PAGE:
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Indonesia plans new instrument to persuade exporters to keep earnings onshore

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JAKARTA — Indonesia’s central bank said on Thursday that it would soon offer a financial instrument with advantageous interest rates aimed at making it more attractive for banks’ depositors to keep their foreign exchange in the country.

The plan was announced after Bank Indonesia (BI) raised its key policy rate by 50 basis points to 5.25%, a decision aimed at anchoring inflation expectations and stepping up support for the rupiah currency, which has depreciated by around 9% against the dollar so far this year.

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Deputy governor Destry Damayanti told an online news conference that BI was working with government ministries and the banking sector on the details of the new special program to keep foreign currency onshore.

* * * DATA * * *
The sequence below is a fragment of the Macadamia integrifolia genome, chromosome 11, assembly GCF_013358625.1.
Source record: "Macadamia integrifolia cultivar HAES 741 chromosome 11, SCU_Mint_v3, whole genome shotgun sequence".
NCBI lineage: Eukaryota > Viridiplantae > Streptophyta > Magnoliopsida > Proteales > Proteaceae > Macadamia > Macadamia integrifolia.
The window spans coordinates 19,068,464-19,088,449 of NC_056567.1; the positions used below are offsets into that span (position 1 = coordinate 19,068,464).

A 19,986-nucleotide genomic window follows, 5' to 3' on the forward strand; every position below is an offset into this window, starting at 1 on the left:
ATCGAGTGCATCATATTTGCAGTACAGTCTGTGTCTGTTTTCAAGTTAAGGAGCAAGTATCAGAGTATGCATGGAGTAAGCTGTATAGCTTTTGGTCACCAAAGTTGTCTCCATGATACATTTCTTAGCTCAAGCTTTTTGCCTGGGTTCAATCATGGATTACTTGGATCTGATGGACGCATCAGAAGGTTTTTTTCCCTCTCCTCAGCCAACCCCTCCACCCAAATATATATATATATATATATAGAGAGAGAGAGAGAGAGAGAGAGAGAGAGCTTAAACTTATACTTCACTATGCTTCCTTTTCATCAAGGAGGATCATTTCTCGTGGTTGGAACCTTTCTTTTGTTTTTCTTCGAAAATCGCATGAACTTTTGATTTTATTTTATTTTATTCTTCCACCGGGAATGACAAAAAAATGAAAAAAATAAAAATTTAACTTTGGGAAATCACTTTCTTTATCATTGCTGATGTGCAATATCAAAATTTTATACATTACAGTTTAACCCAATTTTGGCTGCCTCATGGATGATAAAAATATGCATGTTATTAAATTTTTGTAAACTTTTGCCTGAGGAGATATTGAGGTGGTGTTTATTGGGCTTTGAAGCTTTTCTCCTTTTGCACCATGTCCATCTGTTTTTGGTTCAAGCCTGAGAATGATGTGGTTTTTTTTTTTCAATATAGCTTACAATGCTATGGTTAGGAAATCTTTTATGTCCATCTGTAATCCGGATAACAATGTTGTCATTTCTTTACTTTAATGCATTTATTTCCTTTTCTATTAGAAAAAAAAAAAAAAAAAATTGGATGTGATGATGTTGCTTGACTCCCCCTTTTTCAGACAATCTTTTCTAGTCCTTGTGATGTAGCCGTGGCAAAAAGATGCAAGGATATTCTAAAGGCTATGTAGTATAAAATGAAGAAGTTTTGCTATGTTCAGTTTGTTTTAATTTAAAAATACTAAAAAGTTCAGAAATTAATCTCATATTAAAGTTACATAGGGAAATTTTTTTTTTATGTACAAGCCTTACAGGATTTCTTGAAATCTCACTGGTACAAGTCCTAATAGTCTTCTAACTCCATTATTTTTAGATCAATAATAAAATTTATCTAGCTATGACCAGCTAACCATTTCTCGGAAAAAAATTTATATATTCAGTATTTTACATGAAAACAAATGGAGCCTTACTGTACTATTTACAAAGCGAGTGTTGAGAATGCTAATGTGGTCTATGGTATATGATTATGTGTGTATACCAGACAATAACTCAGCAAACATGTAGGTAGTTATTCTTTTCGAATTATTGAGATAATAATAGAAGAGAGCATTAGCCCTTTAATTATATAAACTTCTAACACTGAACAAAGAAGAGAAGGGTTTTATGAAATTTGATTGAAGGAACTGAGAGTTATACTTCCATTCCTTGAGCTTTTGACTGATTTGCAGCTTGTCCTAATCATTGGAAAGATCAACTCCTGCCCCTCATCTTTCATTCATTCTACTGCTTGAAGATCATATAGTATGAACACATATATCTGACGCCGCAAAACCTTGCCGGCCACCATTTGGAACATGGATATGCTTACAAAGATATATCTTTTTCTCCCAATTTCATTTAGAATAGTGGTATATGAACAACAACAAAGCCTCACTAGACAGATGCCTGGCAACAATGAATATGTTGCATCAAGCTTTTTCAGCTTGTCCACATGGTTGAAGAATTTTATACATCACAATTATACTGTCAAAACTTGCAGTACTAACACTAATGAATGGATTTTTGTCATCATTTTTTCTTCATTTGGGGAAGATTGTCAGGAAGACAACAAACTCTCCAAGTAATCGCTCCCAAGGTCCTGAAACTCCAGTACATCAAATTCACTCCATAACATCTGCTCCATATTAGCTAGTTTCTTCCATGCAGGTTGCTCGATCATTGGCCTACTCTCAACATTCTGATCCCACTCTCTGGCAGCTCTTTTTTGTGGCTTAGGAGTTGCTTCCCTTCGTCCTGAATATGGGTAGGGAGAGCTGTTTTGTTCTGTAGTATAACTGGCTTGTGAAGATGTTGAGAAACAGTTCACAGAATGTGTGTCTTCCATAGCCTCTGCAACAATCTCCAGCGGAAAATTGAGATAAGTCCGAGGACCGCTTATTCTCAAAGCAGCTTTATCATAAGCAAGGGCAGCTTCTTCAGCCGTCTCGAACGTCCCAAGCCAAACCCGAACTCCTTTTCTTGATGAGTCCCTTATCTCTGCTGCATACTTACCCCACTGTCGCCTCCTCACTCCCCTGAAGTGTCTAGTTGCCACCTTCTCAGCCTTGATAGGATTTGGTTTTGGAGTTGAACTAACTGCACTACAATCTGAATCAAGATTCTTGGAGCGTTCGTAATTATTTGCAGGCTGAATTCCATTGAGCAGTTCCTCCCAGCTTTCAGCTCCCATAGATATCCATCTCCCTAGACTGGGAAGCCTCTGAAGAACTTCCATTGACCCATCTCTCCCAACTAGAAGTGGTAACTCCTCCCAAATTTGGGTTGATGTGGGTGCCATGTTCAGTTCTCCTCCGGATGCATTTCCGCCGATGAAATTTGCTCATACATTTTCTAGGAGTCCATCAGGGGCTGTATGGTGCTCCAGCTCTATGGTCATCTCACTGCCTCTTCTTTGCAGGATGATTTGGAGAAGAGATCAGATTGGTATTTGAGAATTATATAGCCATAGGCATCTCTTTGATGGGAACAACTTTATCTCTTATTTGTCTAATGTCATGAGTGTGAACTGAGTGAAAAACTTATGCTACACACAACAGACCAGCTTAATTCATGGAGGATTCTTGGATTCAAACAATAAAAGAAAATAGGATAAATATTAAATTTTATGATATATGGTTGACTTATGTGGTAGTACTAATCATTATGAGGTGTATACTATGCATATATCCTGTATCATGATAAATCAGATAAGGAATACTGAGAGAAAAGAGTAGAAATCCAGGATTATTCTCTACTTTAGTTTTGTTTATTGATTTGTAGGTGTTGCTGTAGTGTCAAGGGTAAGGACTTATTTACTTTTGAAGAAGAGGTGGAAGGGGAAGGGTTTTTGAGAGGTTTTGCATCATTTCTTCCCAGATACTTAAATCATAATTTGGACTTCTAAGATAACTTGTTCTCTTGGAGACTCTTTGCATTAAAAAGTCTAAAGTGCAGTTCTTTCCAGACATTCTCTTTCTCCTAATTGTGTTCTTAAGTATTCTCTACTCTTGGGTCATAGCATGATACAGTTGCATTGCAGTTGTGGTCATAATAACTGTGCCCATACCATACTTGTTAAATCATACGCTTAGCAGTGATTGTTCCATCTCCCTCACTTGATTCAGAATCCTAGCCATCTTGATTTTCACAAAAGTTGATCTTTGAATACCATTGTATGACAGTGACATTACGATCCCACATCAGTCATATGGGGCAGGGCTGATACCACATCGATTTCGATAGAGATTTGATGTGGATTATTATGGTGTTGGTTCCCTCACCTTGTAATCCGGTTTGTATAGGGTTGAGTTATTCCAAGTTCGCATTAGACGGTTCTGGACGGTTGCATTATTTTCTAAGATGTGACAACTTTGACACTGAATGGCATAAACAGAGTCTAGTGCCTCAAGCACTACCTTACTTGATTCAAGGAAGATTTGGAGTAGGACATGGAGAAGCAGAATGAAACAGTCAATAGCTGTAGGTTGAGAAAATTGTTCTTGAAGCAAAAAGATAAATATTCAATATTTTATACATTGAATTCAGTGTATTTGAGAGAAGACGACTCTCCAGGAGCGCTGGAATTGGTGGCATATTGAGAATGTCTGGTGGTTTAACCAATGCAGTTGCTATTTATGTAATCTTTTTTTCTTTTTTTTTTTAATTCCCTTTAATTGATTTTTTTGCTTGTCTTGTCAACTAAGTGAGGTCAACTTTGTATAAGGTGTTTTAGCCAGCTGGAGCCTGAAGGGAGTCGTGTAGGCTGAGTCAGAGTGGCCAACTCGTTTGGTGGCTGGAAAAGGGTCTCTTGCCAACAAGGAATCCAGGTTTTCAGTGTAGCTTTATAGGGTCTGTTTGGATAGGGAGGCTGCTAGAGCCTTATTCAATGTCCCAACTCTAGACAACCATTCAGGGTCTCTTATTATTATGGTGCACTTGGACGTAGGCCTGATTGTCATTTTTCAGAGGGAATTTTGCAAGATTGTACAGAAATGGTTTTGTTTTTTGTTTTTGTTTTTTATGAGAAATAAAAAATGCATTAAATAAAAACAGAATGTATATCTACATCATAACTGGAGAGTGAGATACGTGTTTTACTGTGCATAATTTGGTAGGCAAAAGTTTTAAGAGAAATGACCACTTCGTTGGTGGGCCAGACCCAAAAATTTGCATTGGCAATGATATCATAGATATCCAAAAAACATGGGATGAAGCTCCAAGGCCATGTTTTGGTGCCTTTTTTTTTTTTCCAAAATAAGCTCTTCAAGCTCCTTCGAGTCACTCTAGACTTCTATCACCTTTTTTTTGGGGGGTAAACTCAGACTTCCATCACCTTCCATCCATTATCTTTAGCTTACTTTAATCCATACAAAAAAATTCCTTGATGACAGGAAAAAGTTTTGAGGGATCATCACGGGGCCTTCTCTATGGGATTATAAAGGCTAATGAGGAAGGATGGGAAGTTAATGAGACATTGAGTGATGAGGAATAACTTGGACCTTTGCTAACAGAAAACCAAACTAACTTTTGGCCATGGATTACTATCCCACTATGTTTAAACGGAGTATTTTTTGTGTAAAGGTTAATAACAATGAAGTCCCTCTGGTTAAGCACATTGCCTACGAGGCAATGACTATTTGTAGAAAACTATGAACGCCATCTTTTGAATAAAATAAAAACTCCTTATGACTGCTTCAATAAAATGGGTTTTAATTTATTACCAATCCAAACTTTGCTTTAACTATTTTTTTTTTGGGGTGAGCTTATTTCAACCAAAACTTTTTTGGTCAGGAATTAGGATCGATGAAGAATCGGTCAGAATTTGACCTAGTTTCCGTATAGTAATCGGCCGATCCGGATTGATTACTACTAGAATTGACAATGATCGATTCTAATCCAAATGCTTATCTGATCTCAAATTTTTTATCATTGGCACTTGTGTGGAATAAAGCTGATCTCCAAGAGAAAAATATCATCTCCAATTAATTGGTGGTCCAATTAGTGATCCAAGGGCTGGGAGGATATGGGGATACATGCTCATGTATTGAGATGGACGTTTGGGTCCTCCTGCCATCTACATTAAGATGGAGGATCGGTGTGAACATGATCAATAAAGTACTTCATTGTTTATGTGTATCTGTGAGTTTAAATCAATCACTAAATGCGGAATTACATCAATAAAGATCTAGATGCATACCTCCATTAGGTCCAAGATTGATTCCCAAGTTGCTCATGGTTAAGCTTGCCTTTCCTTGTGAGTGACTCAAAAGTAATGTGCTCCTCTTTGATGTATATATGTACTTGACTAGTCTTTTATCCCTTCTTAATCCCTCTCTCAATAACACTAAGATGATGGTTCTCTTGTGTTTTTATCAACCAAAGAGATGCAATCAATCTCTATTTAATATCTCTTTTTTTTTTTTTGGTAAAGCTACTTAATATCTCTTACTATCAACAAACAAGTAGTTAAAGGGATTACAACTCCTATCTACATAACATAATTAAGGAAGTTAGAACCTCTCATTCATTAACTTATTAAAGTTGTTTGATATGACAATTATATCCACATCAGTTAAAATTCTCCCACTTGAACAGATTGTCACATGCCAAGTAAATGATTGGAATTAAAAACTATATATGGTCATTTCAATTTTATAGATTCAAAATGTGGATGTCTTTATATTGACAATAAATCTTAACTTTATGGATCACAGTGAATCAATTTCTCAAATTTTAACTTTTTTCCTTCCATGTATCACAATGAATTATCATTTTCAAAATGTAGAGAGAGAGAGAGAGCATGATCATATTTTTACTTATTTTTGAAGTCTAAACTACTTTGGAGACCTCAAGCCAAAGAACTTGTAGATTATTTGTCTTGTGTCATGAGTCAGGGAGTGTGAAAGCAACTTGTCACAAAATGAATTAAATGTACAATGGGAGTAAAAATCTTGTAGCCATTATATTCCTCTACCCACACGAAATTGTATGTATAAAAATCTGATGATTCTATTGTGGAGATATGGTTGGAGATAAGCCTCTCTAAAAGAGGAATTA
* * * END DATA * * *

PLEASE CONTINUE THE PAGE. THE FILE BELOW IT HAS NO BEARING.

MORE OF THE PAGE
She said it would possess characteristics of a market mechanism. It would have “guaranteed liquidity, and can be repriced, meaning it can be rolled over,” Destry said.

“Most importantly, the interest rates will be more competitive than putting funds offshore,” she added.

Indonesia already has rules mandating all export earnings to be received through local banks since 2012, but exporters are allowed to move their money afterwards.

It introduced stricter rules for exporters of natural resources in 2019, including a requirement for them to keep earnings in a special banking account.

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The government has also provided tax cuts for exporters who keep their earnings for longer, with bigger incentives given to those who convert their earnings into rupiah.

Destry said 93% of exporters have complied with the rules, but more attractive returns at overseas banks have coaxed exporters to keep their funds outside of Indonesia.

All regional currencies have been depreciating against the dollar this year due to the U.S. Federal Reserve’s aggressive monetary tightening. But the rupiah has fared better than some thanks to Indonesia’s strong export performance.

BI has raised rates by a total of 175 bps since August. (Reporting by Gayatri Suroyo, Stefanno Sulaiman and Bernadette Christina; Editing by Simon Cameron-Moore)


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